A headshot of Kate Brown“Accessibility has always been essential to those who require it to participate within an educational context. However, during the COVID-19 pandemic we’ve witnessed what is possible regarding the broad adoption of online teaching and learning platforms and pedagogies, as well as how intertwined accessibility and teaching and learning skill sets need to be within these environments. Learning has clearly been enhanced through the use of digital technologies, but also through the thoughtful application of teaching and learning and accessible education principles and practice (elaborated upon in McMaster’s FLEX Forward Accessible Education instructional resource). It’s becoming clear now that as we transition back to fully in-person and hybrid environments that accessible educational practices—driven by grassroots and community-led Disabled and accessibility-allied change agents—is now being elevated to a new and institutionally-recognized level of importance as an emerging pillar of McMaster University culture—and that it is here to stay in all variations of McMaster teaching and learning environments and contexts.”

Sarah Whitwell, Educational Developer, MacPherson Institute

On the topic of Giving and Receiving Feedback Effectively
Date: May 31 from 10:00am – 12:00pm

A headshot of Sarah Whitwell“Students are often asked to provide feedback to peers as part of their coursework, and instructors receive feedback on their teaching from both students and colleagues. Feedback is vital for personal growth, however, giving and receiving feedback is a skill. And like any skill, it needs to be developed. This is especially important as our teaching and learning norms have shifted over the course of the pandemic. Feedback can help us reinforce existing strengths, set goals, and increase our ability to identify areas for improvement as we navigate in-person, hybrid, and digital learning. But first, we need to learn how to process and identify actionable next steps.”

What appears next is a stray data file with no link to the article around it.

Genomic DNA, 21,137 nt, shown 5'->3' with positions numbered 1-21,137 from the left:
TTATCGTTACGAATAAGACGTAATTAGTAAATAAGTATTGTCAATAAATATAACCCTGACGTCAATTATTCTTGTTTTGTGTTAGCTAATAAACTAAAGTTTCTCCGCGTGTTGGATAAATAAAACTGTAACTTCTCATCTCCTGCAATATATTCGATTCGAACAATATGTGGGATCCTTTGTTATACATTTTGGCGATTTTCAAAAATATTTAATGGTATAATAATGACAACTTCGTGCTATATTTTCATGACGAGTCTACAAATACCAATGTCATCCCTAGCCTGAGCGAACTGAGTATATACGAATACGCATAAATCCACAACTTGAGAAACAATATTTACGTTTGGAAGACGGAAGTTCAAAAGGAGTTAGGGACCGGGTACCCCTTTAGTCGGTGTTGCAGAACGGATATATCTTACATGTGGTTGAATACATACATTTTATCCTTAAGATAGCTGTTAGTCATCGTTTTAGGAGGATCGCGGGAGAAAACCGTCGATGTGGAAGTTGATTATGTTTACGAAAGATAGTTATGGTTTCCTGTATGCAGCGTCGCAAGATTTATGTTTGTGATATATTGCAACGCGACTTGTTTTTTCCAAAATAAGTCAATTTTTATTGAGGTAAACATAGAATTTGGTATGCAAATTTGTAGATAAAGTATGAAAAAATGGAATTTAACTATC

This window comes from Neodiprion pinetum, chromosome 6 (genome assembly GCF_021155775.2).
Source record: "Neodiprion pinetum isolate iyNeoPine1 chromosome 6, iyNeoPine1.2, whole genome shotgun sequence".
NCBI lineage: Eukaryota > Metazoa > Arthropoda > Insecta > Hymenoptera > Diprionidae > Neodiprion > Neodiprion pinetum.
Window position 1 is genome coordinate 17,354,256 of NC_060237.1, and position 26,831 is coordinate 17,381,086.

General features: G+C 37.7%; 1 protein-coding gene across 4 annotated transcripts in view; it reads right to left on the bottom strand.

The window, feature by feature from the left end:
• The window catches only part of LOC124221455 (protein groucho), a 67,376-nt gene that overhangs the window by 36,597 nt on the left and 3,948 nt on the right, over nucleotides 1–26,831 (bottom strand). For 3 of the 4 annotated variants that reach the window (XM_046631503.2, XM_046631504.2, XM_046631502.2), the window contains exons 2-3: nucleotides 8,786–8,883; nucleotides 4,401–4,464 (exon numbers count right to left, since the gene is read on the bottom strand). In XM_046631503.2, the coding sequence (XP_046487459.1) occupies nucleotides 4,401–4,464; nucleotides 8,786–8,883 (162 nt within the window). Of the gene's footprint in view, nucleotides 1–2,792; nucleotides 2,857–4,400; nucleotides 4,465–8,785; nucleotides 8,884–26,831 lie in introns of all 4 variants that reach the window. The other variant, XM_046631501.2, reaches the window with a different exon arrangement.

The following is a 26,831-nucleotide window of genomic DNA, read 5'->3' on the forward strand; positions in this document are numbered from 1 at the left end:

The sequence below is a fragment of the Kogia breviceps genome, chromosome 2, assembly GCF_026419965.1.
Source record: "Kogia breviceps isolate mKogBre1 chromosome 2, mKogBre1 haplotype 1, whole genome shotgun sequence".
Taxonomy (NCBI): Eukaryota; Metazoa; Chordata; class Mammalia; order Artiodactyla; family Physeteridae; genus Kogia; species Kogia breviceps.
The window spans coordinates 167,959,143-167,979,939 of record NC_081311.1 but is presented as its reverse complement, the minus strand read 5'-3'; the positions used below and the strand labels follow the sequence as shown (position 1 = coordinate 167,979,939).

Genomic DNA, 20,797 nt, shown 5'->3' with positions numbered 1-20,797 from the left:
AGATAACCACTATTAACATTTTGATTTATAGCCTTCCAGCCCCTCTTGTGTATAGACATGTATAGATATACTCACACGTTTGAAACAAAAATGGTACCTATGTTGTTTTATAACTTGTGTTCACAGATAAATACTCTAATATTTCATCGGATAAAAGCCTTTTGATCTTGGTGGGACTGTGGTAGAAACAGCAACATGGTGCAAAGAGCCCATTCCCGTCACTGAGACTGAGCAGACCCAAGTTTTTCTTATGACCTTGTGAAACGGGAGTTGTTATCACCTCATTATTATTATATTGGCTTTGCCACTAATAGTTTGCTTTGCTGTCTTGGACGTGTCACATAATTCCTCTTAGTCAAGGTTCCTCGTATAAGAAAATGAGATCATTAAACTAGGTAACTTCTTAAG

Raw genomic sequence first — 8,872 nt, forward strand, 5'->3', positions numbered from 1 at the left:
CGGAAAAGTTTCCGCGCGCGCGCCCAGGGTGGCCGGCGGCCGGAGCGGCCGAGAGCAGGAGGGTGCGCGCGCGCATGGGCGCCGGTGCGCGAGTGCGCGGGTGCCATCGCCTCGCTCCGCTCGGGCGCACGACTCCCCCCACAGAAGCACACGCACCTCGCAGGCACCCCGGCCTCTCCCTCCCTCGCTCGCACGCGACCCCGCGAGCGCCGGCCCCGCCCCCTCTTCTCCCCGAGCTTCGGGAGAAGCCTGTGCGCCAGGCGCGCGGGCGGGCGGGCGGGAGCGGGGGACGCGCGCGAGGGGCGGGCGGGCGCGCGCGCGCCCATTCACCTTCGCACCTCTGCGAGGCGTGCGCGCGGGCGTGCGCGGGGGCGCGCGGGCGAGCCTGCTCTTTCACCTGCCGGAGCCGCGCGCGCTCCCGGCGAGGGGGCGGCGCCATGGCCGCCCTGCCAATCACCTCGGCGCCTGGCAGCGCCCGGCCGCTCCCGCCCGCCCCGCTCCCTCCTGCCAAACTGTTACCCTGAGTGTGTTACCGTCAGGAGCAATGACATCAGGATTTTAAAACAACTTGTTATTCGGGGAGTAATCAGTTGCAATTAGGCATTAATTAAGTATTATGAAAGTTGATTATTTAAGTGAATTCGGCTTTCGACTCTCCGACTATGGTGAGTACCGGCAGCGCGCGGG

Kim Dej, Vice-Provost Teaching and Learning

On the topic of Teaching and Learning Strategy and Grants
Title: Teaching and Learning Month Kickoff and Orientation
Date: May 4 from 2:00pm – 3:00pm

A headshot of Kim Dej“As we mark the one-year anniversary of McMaster’s first ever teaching and learning strategy, it’s exciting to be able to show an institutional commitment to these important initiatives with the launch of new Partnered in Teaching and Learning Strategy Grants. These funding opportunities will be critical to supporting innovative approaches as our educators meet the past, present and future challenges in teaching and learning. To build a thriving teaching and learning community, we must provide tools and opportunities that enable educators to imagine, experiment and think differently. I look forward to seeing how these grant opportunities empower our instructors to enhance teaching and learning at McMaster this coming year and into the future.”

Partners across campus have contributed over 40 different events, programming and workshops on various teaching and learning topics for the month of May. Faculty, instructors and staff can register to attend sessions about teaching tools and platforms, grant opportunities, change management, community engaged teaching, accessibility, virtual resources, and much more.

To learn more and to explore the full schedule of upcoming events, visit the Teaching and Learning Month webpage.